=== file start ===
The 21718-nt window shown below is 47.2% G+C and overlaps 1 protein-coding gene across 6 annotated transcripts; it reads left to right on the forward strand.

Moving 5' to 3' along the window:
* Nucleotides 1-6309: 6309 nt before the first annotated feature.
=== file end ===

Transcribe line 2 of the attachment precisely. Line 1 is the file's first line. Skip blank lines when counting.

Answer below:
Moving 5' to 3' along the window: